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27 March 2004
Students to search for lost Sicilian city

College students in Professor Michael Kolb's archeology course this summer face a single assignment - digging through a hilltop for a lost city. In May, the Northern Illinois University professor will lead students to western Sicily (Italy) to search of artifacts of indigenous people.
     Kolb has led student expeditions to Sicily for six years, digging up artifacts from neolithic to medieval times. The past few years he has focused on the city of Salemi, which he believes may have been the site of the lost city of Alicia more than 2,300 years ago. While circumstantial evidence supports Kolb's belief that Salemi was built atop Alicia, he's still looking for a keystone to hold up his theory.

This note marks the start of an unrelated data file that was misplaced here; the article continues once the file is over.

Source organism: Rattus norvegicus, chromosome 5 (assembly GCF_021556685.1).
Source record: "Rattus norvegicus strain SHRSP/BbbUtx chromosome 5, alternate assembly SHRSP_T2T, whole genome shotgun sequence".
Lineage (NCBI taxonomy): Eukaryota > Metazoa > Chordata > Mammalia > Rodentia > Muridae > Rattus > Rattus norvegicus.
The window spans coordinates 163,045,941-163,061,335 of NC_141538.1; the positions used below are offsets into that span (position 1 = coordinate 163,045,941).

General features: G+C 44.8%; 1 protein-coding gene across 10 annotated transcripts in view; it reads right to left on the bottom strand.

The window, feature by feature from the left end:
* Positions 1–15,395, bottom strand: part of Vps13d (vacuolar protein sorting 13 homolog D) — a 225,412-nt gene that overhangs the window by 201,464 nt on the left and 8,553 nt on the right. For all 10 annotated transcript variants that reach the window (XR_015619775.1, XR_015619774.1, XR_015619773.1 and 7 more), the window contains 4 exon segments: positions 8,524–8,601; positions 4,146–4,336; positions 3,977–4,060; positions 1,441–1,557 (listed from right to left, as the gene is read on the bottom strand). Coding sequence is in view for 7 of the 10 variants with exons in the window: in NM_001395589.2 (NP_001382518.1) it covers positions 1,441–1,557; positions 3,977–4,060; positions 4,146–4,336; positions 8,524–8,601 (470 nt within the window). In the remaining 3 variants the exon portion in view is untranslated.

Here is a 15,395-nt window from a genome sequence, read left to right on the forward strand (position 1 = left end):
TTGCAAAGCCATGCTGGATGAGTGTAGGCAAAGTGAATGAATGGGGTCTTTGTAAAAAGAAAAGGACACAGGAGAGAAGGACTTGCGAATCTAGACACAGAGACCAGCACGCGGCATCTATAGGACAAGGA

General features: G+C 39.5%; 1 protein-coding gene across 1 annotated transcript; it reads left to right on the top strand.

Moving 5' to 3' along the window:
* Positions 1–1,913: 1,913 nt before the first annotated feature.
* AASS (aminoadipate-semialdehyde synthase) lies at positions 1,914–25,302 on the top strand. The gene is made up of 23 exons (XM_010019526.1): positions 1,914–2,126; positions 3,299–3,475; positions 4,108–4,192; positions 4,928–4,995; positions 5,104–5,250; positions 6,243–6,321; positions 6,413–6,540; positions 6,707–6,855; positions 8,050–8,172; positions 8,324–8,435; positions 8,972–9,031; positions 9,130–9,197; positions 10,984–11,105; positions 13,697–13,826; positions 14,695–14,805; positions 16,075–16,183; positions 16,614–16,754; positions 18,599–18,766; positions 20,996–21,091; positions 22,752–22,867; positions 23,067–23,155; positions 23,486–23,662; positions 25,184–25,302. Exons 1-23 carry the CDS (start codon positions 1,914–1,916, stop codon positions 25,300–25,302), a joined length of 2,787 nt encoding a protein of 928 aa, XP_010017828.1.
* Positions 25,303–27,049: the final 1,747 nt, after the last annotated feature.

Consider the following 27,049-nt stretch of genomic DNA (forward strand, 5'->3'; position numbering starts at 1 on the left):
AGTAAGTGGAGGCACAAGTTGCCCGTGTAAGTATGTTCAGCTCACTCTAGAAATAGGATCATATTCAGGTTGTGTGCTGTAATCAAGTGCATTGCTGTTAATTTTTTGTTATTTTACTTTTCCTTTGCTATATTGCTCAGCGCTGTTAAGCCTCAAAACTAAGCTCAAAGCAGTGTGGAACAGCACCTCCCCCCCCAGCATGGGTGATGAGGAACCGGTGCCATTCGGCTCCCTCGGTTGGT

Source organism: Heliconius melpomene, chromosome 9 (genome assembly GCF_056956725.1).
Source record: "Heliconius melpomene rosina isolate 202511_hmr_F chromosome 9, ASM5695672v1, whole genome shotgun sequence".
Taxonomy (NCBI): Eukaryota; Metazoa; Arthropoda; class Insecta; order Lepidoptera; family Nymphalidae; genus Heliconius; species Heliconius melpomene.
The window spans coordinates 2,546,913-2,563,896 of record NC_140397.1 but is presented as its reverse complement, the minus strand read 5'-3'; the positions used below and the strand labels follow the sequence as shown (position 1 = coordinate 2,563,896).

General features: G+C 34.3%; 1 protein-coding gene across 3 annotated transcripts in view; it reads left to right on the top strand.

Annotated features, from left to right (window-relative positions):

Alicia was a wealthy and prominent city and it was inhabited by a Sicilian tribe known for its resistance to colonization. Finding Alicia would give archeologists better insight into the native culture of Sicily, Kolb said.
     Students last year helped uncover remnants of two houses dating to the 5th and 6th centuries BCE. The area included a full set of loom weights, which held threads in place on a loom for weaving. This summer the group will return to the site of a sanctuary where previous digs uncovered a rare vessel. Artifacts found during the excavations remain in a local museum, Kolb said.

Source: Daily Herald (25 March 2004)

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